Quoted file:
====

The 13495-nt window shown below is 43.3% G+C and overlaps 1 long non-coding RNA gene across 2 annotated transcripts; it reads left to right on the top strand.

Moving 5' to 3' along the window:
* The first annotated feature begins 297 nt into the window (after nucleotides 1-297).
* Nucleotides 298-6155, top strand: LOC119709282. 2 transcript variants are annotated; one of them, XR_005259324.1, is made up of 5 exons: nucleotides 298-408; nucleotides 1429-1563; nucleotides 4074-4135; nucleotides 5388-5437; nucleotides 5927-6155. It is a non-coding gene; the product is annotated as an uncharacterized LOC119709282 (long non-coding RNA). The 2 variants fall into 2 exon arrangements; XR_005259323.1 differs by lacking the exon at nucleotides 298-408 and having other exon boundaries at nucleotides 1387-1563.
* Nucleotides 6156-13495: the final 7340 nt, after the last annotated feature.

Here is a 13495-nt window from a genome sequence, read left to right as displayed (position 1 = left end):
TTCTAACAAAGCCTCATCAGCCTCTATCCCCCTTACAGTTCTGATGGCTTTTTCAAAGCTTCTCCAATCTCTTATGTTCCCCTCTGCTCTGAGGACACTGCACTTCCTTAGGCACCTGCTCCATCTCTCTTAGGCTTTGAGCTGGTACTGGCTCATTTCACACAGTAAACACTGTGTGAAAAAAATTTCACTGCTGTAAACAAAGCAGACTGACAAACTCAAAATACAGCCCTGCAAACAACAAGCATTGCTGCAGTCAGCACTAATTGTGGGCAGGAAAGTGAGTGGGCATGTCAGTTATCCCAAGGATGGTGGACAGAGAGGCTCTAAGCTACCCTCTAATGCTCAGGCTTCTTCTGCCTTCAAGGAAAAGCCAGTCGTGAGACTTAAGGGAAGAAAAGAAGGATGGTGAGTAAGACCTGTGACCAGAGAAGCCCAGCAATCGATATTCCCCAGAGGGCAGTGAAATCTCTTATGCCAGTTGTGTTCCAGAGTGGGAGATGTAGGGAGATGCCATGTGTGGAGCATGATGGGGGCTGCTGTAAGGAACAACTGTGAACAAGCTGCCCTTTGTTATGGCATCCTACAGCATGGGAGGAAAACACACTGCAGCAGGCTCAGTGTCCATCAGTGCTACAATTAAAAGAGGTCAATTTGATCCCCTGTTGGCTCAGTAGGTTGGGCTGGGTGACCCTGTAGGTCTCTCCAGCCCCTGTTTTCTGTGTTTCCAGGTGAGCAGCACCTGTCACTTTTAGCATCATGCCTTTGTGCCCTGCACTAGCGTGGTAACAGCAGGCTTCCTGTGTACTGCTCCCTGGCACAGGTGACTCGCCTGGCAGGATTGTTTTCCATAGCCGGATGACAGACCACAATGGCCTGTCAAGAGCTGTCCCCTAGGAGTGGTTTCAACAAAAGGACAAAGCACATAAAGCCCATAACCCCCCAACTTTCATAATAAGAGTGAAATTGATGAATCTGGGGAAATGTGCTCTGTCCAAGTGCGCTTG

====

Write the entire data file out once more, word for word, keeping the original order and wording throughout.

The 13495-nt window shown below is 43.3% G+C and overlaps 1 long non-coding RNA gene across 2 annotated transcripts; it reads left to right on the top strand.

Moving 5' to 3' along the window:
* The first annotated feature begins 297 nt into the window (after nucleotides 1-297).
* Nucleotides 298-6155, top strand: LOC119709282. 2 transcript variants are annotated; one of them, XR_005259324.1, is made up of 5 exons: nucleotides 298-408; nucleotides 1429-1563; nucleotides 4074-4135; nucleotides 5388-5437; nucleotides 5927-6155. It is a non-coding gene; the product is annotated as an uncharacterized LOC119709282 (long non-coding RNA). The 2 variants fall into 2 exon arrangements; XR_005259323.1 differs by lacking the exon at nucleotides 298-408 and having other exon boundaries at nucleotides 1387-1563.
* Nucleotides 6156-13495: the final 7340 nt, after the last annotated feature.

Here is a 13495-nt window from a genome sequence, read left to right as displayed (position 1 = left end):
TTCTAACAAAGCCTCATCAGCCTCTATCCCCCTTACAGTTCTGATGGCTTTTTCAAAGCTTCTCCAATCTCTTATGTTCCCCTCTGCTCTGAGGACACTGCACTTCCTTAGGCACCTGCTCCATCTCTCTTAGGCTTTGAGCTGGTACTGGCTCATTTCACACAGTAAACACTGTGTGAAAAAAATTTCACTGCTGTAAACAAAGCAGACTGACAAACTCAAAATACAGCCCTGCAAACAACAAGCATTGCTGCAGTCAGCACTAATTGTGGGCAGGAAAGTGAGTGGGCATGTCAGTTATCCCAAGGATGGTGGACAGAGAGGCTCTAAGCTACCCTCTAATGCTCAGGCTTCTTCTGCCTTCAAGGAAAAGCCAGTCGTGAGACTTAAGGGAAGAAAAGAAGGATGGTGAGTAAGACCTGTGACCAGAGAAGCCCAGCAATCGATATTCCCCAGAGGGCAGTGAAATCTCTTATGCCAGTTGTGTTCCAGAGTGGGAGATGTAGGGAGATGCCATGTGTGGAGCATGATGGGGGCTGCTGTAAGGAACAACTGTGAACAAGCTGCCCTTTGTTATGGCATCCTACAGCATGGGAGGAAAACACACTGCAGCAGGCTCAGTGTCCATCAGTGCTACAATTAAAAGAGGTCAATTTGATCCCCTGTTGGCTCAGTAGGTTGGGCTGGGTGACCCTGTAGGTCTCTCCAGCCCCTGTTTTCTGTGTTTCCAGGTGAGCAGCACCTGTCACTTTTAGCATCATGCCTTTGTGCCCTGCACTAGCGTGGTAACAGCAGGCTTCCTGTGTACTGCTCCCTGGCACAGGTGACTCGCCTGGCAGGATTGTTTTCCATAGCCGGATGACAGACCACAATGGCCTGTCAAGAGCTGTCCCCTAGGAGTGGTTTCAACAAAAGGACAAAGCACATAAAGCCCATAACCCCCCAACTTTCATAATAAGAGTGAAATTGATGAATCTGGGGAAATGTGCTCTGTCCAAGTGCGCTTG